Guess Wisconsin's bye week comes at an opportune time this season -- that it's finally here is enough of a good thing. When the Badgers resume action next week at Camp Randall Stadium against Northwestern, will players like Austin Traylor, Eric Steffes, Chris Orr or Taiwan Deal be back and ready to play? Who knows -- and now there's this Corey Clement cut-hand situation. Probably best to just wait until next week before analyzing or speculating.
But guess what else starts Friday? That's right, basketball will be officially back starting with Western Illinois visiting the Kohl Center. With so many new faces, the anticipation will be quite a bit different from last year. If you want to get ready, check out our own Phil Mitten, who can write and do graphic art, Curt Hogg, who can write and play, and SB Nation's Thomas Beindit at BT Powerhouse, who has a great season preview and a Badger-centric podcast embedded there with our man Drew Hamm.
Last year, most of the sentiment was, "Let's just get to March already!" Getting all the way to the national title game through the second of two Final Fours in a row is a program zenith -- it's hard to expect anything like that this year. The facts are well-known: the Badgers lost about three-quarters of their scoring and minutes from last season and Nigel Hayes and Bronson Koenig are the only players resembling known quantities returning, so this team will go as far those two can take it.
Hayes and Koenig appear on multiple top player lists, both in the conference and nationally. They "resemble" known quantities because no one can say with any certainty how they'll play with the significantly expanded roles each will have this season, along with the just-as-significantly-intensified focus each will get this season from opponents. They're just about locks to impress more often than not, but there's no doubt there will be a lot more eyes on them this time around.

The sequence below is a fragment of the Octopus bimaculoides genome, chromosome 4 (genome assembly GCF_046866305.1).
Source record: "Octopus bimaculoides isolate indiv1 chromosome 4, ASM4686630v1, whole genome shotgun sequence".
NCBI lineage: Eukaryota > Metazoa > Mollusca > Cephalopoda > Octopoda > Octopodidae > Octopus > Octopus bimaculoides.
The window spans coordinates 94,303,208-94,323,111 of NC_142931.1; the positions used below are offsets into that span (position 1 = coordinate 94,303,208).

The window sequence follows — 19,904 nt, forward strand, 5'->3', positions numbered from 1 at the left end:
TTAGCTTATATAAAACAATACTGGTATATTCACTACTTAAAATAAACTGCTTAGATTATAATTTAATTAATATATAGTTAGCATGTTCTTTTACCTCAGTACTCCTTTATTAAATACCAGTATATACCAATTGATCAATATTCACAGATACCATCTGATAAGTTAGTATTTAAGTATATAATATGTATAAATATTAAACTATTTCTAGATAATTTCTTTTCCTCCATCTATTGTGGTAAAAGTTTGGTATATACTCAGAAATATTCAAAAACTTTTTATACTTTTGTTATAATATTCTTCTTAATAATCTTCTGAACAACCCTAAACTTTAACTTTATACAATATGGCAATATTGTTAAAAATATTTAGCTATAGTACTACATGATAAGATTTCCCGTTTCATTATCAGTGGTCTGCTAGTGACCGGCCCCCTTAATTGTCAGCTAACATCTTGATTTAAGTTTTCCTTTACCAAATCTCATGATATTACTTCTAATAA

Off-guard Zak Showalter will have to prove his game-changing cameos against North Carolina and Arizona weren't flukes or anomalies. The absence of a pure shooter at this position, or on the wing, will be a concern to watch. It's just not known whether Riley Dearring can step in and fill this role, or whether true freshman Brevin Pritzl, whom it seems would be an early contributor in this role, will be ready (and able) until conference play. The foot injury Priztl suffered in the late summer may leave him best served by a redshirt this season.
The frontcourt looks, as always, like it will be filled with big guys who can shoot, too, but they'll be young and inexperienced. Redshirt freshman Ethan Happ was a scout-team legend last year, but he'll be the greenest of the likely starters. True freshman Charlie Thomas might eventually eat into the time of the fifth presumed starter Vitto Brown, and questions surround both: Thomas because he's so young, Brown because of what we've seen from the junior to date. Another true freshman, Alex Illikainen, should also be in the mix for playing time.
The most exciting of the freshman newcomers has to be 6'5 wing Khalil Iverson, who reminds many who've seen him of a young Alando Tucker (even more than Hayes at times). High praise, to be sure, and he does look like an alley-oop waiting to happen, but he hasn't played in a real college yet either. Because he was so lightly recruited, it'll be an even bigger story if he explodes on the scene. He should be the biggest "X-factor" on this year's team, if there is one.
Maryland, Michigan State, Indiana and Purdue are picked by most, if not all, to fill the top four spots in the Big Ten at the end of the year -- most then have a replenished Michigan finishing ahead of the Badgers as well. However, even in years where Bo Ryan's teams have limped through the season or just plain came up short of expectations (2005-06 and 2008-09 come to mind) they've still finished fourth. Until proven otherwise, that's where they'll finish this year, the many unknowns about this team be damned.
Before the calendar turns to 2016, UW does have some intriguing, and really tough, games. Road games at Syracuse and Oklahoma, Georgetown at Madison Square Garden and the in-state tussle with Marquette (this year in Madison), stand out. When conference play rolls around, it'll be difficult to say this year's team won't be battle-hardened. There shouldn't be too many freshmen by that point either, considering how much it looks like most of them will play.
Is another Final Four possible? That's doubtful, but there's no reason this team shouldn't continue Ryan's unbroken run of NCAA tournament appearances. Once they're there, the Badgers could even make some noise, too, depending as always on their pod and venue. For this season, the biggest draw should be all the new players and the leaps Hayes and Koenig appear to have made over last year. If injuries don't hit the team too hard, and if most of the rotational players make consistent, solid contributions, this team should be as interesting as ever.
It may well be Ryan's last season, too, and if Iverson really is what it looks like he is, the season could even be a special one. Man, that's a lot of "ifs," isn't it?